Signals from other growth factors such as EGF have been proposed to protect against apoptosis in different liver cell systems. Chen et al.49 found that the suppression of the apoptotic effect of transforming growth factor-beta in human hepatoma cells was dependent on the PI 3-kinase/Akt pathway. Recently, Roberts et al.50 showed that EGF-mediated survival effect requires both PI 3-kinase and MAPK pathways in adult rat hepatocytes. In fetal hepatocytes, EGF prevents TGF-β–induced caspase-3 activity, cytochrome c release, and downregulation of Bcl-xL in a PI 3-kinase–dependent manner.28 Interestingly, we noted that despite the absence of IRS-2 signaling in immortalized neonatal hepatocytes, EGF stimulated a substantial activation of PI 3-kinase. More importantly, EGF, but not insulin, increased PIP3 content in IRS-2–deficient hepatocytes. This increase in PIP3 leads to the phosphorylation of Akt/Foxo1 on EGF treatment in an IRS-2–independent manner. These results prompted us to consider that EGF might be an alternative survival factor to counteract the apoptotic effect of IRS-2 deficiency in neonatal hepatocytes. Several lines of evidence from the current study support this idea. First, expression of nuclear Foxo1 and Bim (proapoptotic) were markedly decreased after treatment of IRS-2−/− hepatocytes with EGF, but not with insulin. Second, the antiapoptotic protein Bcl-xL is upregulated in IRS-2−/− cells in the presence of EGF. Finally, caspase-3 activation and DNA fragmentation are attenuated by EGF. Thus, EGF promotes cell survival through the activation of PI-3 kinase and the enhancement of PIP3 in an IRS-2–independent manner.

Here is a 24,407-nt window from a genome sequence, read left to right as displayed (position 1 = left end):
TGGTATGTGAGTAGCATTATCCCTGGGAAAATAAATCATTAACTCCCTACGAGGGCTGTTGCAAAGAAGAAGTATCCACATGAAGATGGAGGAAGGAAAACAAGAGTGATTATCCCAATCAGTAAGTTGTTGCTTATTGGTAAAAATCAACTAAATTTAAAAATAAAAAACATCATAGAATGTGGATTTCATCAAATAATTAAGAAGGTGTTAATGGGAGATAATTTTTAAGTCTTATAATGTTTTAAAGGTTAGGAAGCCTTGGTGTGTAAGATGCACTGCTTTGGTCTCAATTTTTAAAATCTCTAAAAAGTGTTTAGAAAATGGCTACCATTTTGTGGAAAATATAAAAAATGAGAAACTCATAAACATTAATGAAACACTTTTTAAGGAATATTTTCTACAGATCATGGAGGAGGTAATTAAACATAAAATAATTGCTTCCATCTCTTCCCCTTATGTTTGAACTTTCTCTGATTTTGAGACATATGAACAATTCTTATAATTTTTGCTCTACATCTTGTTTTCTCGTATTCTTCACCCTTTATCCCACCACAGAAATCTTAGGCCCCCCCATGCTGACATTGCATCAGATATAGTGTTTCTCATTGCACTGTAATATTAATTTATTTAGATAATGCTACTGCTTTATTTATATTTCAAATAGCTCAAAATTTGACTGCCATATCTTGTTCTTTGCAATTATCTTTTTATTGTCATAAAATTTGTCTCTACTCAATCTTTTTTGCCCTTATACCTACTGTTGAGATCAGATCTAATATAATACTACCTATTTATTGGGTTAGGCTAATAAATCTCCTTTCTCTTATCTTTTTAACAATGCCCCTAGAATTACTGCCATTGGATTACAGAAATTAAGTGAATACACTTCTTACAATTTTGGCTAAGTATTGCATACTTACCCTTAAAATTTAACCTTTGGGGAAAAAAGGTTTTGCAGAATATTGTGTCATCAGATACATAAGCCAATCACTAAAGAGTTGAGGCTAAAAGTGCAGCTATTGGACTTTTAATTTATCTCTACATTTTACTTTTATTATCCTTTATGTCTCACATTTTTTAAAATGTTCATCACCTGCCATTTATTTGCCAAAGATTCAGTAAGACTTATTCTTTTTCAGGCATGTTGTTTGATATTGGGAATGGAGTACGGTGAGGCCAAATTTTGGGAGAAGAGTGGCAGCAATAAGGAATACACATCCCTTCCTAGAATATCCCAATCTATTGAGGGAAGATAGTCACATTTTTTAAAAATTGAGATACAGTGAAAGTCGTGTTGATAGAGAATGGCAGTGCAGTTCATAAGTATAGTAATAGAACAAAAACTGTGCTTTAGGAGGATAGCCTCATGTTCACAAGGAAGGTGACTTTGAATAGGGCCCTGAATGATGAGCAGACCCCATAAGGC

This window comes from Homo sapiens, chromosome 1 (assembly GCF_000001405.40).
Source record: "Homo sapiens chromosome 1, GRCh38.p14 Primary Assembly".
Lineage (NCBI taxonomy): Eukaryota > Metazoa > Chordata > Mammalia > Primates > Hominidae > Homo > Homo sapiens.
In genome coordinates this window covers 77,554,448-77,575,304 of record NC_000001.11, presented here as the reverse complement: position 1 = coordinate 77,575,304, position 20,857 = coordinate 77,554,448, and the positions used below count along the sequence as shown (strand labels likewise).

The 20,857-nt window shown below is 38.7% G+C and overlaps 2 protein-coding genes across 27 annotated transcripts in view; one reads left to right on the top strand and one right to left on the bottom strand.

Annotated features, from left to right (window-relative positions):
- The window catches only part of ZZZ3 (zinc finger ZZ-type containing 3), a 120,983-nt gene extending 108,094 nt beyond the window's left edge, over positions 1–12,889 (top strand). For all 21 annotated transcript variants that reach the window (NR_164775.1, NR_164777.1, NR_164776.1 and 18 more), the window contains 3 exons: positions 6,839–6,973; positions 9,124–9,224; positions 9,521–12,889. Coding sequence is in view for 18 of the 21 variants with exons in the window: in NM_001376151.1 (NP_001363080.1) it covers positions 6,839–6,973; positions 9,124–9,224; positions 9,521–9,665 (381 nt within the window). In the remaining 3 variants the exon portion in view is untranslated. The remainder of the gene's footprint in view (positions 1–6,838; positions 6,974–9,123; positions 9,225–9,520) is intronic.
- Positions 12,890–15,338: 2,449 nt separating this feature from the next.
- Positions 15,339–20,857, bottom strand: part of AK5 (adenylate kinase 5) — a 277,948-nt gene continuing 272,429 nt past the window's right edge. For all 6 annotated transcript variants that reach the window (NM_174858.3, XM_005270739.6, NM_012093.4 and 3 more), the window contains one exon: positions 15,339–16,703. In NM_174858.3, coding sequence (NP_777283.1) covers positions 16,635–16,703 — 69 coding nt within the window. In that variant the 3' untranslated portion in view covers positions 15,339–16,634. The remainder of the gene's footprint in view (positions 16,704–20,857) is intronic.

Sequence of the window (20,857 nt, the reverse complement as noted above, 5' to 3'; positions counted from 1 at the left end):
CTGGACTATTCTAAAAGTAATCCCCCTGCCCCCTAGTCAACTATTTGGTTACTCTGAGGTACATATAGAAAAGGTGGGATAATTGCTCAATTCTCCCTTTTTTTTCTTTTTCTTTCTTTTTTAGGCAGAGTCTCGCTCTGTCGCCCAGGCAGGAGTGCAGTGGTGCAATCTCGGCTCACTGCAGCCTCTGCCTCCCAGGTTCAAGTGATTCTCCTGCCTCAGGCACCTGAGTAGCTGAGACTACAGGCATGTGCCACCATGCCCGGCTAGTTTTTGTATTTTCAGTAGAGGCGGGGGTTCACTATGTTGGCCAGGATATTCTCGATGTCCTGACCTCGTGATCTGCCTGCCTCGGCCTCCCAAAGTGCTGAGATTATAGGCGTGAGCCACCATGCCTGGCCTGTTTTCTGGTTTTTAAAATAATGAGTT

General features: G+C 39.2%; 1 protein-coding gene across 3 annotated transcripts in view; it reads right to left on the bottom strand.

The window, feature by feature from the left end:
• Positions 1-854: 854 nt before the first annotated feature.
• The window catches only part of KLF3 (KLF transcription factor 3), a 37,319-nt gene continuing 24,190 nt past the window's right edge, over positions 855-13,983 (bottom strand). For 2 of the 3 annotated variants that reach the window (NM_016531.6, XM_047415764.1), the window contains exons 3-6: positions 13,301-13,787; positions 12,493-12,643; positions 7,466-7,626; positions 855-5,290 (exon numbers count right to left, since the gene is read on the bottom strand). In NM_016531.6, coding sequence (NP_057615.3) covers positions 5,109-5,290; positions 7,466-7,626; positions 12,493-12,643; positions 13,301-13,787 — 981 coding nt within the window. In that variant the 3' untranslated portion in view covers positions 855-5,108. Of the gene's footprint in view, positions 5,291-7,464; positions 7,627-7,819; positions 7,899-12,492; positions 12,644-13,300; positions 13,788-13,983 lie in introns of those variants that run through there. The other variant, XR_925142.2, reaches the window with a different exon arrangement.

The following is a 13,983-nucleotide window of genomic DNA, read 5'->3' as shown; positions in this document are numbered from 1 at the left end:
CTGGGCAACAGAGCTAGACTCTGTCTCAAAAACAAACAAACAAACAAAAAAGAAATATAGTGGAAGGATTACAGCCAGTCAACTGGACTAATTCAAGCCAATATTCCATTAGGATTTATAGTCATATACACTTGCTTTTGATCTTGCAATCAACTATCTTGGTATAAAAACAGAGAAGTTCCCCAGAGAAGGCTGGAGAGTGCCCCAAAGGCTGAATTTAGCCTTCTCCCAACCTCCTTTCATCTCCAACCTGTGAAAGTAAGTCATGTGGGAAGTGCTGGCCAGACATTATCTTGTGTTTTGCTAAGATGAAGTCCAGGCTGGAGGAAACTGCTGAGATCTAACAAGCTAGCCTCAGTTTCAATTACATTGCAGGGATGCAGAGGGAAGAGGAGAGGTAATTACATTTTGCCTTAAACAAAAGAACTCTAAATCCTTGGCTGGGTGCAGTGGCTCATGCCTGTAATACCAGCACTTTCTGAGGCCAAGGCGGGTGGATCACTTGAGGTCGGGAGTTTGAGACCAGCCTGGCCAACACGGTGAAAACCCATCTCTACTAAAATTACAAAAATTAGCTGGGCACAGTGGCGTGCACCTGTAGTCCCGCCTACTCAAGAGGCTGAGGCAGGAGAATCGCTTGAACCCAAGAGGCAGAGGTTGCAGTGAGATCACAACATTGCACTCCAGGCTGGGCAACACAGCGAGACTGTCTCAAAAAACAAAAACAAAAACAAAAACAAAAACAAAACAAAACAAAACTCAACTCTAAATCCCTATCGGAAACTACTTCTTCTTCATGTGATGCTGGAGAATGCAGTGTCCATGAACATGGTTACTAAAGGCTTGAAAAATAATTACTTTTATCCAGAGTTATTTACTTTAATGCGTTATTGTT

In conclusion, lack of IRS-2 in neonatal hepatocytes accelerates cell death on serum withdrawal. This effect is reflected on the earlier induction of proapoptotic and repression of antiapoptotic genes, leading to a rapid activation of caspase-3. However, constitutively active Foxo1 induces apoptosis in the presence of serum in wild-type cells. The survival effect of insulin is prevented by the absence of IRS-2/PIP3/Akt signaling but recovered by reconstitution with IRS-2. Alternatively, EGF rescues from apoptosis in an IRS-2–independent manner. Thus, our results demonstrate the unique role of IRS-2 in maintaining the balance of cell death and survival in the liver.
The authors thank Domenico Accili (Berrie Research Pavilion, NY) for supplying the adenoviruses encoding Foxo1 ADA and Foxo1 Δ256. We acknowledge Alberto Álvarez (Centro Nacional de Investigaciones Cardiovasculares, Spain) for his expert assistance with the confocal microscopy. We also recognize the technical skill of M. López.